LAS VEGAS – In the 1986 movie Star Trek IV: The Voyage Home, Lt. Commander of the U.S.S. Enterprise Montgomery Scott – better known as Scotty – had to deal with a 20th-century computer.
At first, Scotty used his voice to interact with the PC by saying “Computer! Computer?” But Scotty had no success because the PC did not have the intelligence to understand voice commands. He was handed a mouse and keyboard by a supporting character named Dr. Nichols. Dr. Nichols tells Scotty to just use the keyboard. Scotty’s reply is a classic line from the Star Trek series: “Keyboard? How quaint.”
Fast track to 2017 and Amazon Web Services, with the release of Alexa For Business, may make keyboards seem a little more quaint.
Today, the Alexa device enables users to use voice commands to turn on the lights or to run ITWC’s Hashtag Trending podcast. At the 2017 AWS Re:Invent show, the cloud provider introduced Alexa for Business that has the potential to make voice the No. 1 way to interact with business apps such as ERP systems, Salesforce, email and others.
Alexa for Business is being positioned by AWS as an intelligent assistant for work or the office. Werner Vogels, the CTO of AWS, anticipates Alexa devices being spread throughout an office or even on every desk.
Vogels said that Alexa for Business will be launched as a managed service because it needs to scale throughout an office and into larger enterprises.
Alexa for Business will be able to enable staff members their own skill sets exposing other employees to better sources of intelligence.
Tara Walker, a technical evangelist for AWS, said in a blog post: “Alexa for Business brings the Alexa you know and love into the workplace to help all types of workers to be more productive and organized on both personal and shared Echo devices. In the workplace, shared devices can be placed in common areas for anyone to use, and workers can use their personal devices to connect at work and at home.”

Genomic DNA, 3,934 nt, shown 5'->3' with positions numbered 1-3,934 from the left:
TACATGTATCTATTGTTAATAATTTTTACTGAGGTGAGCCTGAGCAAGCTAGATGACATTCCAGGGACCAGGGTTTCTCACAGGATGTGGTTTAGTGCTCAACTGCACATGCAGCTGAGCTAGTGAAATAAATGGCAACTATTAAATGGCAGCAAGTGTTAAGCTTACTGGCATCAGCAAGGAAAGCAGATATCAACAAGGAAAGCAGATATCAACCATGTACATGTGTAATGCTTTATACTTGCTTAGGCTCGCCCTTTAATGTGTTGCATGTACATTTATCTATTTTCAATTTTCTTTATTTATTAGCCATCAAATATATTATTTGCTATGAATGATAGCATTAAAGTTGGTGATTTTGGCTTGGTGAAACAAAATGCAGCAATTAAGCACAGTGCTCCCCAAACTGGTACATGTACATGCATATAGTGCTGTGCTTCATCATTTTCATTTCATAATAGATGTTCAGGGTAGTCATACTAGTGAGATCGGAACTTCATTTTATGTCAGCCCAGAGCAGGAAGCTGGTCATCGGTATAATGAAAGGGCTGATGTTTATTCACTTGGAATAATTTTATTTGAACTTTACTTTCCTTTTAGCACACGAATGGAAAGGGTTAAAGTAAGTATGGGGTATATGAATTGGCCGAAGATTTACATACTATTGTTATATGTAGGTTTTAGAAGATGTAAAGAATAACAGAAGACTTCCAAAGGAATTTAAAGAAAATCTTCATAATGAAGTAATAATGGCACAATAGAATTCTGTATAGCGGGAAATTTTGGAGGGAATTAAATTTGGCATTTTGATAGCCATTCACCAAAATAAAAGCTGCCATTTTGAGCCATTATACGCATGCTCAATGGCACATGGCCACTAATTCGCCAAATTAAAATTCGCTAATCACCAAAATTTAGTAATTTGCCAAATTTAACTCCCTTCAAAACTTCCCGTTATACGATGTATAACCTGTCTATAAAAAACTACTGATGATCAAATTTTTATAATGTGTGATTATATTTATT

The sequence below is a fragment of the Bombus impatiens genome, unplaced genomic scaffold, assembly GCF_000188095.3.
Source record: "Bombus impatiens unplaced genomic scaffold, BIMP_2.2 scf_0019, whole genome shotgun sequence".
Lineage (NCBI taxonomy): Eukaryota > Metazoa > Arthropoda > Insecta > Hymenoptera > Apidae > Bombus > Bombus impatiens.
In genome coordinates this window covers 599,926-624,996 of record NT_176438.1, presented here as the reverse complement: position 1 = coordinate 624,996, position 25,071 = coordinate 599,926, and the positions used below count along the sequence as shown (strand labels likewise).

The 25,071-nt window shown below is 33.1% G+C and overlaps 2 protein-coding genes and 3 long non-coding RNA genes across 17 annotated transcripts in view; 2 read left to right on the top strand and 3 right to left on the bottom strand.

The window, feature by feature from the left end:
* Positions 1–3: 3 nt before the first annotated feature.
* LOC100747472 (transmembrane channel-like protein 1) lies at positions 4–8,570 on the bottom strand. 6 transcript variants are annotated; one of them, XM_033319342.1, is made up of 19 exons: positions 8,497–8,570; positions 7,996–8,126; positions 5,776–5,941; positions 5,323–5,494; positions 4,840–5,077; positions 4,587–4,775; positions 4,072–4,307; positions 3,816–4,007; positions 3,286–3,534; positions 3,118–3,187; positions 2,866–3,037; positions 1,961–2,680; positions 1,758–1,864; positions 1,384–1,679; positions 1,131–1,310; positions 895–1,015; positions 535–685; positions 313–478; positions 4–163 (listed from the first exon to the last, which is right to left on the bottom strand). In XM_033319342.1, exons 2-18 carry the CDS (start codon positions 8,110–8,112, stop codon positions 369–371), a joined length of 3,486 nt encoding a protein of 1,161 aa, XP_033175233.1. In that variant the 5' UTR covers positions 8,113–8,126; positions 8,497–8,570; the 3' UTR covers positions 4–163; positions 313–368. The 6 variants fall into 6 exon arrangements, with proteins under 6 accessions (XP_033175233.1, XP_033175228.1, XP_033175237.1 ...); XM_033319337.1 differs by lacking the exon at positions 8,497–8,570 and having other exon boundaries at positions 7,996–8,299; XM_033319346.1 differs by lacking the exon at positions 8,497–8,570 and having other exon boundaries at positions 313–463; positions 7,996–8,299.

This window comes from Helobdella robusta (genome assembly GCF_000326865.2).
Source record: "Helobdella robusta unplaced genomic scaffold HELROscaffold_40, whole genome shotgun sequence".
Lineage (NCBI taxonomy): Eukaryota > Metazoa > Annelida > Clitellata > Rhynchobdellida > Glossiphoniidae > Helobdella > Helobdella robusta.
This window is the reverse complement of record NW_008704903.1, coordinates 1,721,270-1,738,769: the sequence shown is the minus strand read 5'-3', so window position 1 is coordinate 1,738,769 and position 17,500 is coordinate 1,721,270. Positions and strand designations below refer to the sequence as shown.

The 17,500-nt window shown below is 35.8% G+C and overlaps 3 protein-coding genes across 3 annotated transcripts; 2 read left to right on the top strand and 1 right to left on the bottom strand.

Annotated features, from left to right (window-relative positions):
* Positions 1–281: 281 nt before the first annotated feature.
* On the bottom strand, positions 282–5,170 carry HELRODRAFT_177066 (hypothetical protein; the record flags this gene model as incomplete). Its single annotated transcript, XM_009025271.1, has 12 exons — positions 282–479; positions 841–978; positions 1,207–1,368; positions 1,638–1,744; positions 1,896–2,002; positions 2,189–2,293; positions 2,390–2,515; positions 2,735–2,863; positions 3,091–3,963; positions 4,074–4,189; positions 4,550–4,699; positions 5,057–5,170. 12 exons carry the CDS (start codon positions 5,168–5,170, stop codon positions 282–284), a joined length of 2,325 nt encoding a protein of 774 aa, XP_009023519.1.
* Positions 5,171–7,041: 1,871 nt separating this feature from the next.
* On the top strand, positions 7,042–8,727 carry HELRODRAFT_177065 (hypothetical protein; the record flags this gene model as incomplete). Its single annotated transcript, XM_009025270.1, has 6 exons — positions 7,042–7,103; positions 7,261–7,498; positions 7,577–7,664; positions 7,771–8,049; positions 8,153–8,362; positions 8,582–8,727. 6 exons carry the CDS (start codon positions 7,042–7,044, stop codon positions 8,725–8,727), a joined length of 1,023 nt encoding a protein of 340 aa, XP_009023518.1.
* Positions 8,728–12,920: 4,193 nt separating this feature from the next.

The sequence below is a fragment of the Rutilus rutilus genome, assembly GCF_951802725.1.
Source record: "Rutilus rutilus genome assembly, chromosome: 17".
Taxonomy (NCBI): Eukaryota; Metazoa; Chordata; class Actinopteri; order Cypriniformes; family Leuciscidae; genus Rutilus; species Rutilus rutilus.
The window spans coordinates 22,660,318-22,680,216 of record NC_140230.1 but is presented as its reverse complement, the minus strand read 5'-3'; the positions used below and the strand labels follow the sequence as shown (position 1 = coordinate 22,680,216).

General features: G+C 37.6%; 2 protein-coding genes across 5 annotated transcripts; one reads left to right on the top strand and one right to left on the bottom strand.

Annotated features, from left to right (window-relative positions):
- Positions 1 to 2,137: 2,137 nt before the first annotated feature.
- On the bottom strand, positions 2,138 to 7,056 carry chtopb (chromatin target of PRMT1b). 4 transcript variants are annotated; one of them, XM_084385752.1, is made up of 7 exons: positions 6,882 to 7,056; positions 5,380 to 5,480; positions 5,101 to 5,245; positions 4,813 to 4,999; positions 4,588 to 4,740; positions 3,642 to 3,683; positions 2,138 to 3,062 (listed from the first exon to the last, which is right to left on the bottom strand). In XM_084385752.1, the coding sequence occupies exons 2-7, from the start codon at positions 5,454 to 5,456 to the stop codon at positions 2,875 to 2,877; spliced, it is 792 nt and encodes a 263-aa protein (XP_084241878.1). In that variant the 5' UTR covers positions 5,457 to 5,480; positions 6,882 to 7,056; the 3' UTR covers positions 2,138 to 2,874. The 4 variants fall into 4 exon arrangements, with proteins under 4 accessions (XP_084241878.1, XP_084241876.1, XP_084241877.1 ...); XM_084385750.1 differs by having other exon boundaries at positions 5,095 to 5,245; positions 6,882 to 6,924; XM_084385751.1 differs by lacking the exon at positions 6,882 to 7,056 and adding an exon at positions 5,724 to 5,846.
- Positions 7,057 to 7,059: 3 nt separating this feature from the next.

Some of the business tasks Alexa for Business is ready for include: joining meetings in conference rooms by saying “Alexa, start the meeting”.
- Turn the video conferencing equipment using voice commands.
- Order new office supplies, again by using your voice.
- Make phone calls.
- Send voice messages.
- Check your calendar or co-worker’s calendars.
- Schedule meetings.
- Manage a to-do list.
- Set reminders.
But possibly the most integrated aspect of Alexa for Business is its integration with business apps such as Salesforce, SAP’s Concur and Splunk where your voice can tell those apps to find key pieces of data or other forms of information.
“You can ask questions directly into these app environments,” Vogels said.
He added that Alexa for Business gives users access to these workloads without going to a web page. Vogels believes there will be a growing number of channel partners who will be building skills for Alexa for Business.
On top of that Vogels said AWS is looking to deploy Alexa for Business solutions with Cisco Systems and Polycom for their conference room solutions. Cisco recently announced its own digital assistant for meetings called the Spark Assistant.
“Voice is the key thing. It’s a natural way for interacting with systems. It is a disruption along with other deep learning tools we have,” Vogels said.
But there will be more work to be done on the back end for Alexa for Business. He believes voice will be the main interface and it has the potential to unlock users to a much bigger audience than they have now.
Those back-end systems will have to transition from page-based systems to incorporate conversations that can interact with different software components.
“We want to be your partner in that role. These are the systems of the future. This is not trivial. There will be new ways of building systems and it’s important to look at these architectures to have natural interfaces,” he added.
In terms of the managed service behind Alexa for Business, the channel will be able to provision and manage shared Alexa devices for the workplace setting up location and assigning access and enables unique skills sets for the users. There are also professional services opportunities for configuring conference room settings.